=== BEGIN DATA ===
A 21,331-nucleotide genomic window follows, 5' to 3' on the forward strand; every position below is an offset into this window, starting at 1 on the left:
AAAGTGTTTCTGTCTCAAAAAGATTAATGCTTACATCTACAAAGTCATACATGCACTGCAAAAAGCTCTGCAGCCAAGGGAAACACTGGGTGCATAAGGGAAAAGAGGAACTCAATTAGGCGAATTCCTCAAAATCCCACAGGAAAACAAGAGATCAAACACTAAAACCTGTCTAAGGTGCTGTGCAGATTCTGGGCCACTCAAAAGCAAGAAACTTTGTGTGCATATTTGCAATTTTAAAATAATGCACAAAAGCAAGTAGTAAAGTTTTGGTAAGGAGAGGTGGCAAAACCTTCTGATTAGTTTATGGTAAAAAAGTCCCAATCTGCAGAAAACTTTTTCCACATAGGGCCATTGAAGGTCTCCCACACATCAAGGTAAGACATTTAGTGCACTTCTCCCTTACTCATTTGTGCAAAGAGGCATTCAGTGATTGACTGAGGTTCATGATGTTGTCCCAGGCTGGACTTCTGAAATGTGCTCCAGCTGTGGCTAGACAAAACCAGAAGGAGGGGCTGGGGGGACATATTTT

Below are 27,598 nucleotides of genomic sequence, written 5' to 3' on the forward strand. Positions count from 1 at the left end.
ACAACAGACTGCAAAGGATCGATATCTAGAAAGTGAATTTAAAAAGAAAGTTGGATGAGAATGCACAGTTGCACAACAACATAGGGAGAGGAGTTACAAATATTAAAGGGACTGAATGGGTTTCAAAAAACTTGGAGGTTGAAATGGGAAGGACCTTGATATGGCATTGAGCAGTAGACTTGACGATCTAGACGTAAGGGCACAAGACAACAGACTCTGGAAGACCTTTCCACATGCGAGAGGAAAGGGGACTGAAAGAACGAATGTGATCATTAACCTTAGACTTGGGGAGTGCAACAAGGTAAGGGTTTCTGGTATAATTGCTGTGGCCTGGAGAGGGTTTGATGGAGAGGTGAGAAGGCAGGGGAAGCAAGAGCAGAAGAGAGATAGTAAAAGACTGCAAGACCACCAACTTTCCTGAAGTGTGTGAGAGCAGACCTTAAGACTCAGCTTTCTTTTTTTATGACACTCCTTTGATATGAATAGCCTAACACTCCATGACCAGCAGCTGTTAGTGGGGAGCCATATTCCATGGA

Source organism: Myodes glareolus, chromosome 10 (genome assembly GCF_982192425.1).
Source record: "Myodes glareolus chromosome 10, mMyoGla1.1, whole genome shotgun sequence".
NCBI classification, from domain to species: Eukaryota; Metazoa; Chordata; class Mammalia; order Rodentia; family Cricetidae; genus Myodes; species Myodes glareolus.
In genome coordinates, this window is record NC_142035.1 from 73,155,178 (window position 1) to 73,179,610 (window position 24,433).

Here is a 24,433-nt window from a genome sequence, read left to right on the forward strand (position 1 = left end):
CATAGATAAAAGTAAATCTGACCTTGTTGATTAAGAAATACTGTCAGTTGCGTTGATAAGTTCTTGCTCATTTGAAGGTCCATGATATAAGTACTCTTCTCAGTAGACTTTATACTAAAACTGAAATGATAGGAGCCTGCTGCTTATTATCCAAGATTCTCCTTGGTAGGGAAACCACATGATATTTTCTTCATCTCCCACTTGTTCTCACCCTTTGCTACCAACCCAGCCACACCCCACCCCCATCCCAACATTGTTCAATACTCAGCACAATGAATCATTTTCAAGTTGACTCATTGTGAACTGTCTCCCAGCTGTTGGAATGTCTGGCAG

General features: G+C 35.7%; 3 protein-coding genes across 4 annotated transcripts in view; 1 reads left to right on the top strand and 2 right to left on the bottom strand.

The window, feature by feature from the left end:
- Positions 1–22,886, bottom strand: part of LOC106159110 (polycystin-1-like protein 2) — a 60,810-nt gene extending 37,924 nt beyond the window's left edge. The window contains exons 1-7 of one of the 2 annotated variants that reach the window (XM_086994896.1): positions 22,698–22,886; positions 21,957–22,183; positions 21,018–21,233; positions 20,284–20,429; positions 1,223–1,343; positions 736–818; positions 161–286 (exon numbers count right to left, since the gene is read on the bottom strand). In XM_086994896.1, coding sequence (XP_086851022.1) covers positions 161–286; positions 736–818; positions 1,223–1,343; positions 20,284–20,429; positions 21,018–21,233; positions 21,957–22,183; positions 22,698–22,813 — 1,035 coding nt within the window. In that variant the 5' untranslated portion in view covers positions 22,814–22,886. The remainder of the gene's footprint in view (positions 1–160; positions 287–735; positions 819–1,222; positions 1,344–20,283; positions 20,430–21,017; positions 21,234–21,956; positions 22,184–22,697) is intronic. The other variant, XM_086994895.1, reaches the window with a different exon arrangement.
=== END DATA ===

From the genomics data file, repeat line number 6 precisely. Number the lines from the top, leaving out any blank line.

Source record: "Myodes glareolus chromosome 10, mMyoGla1.1, whole genome shotgun sequence".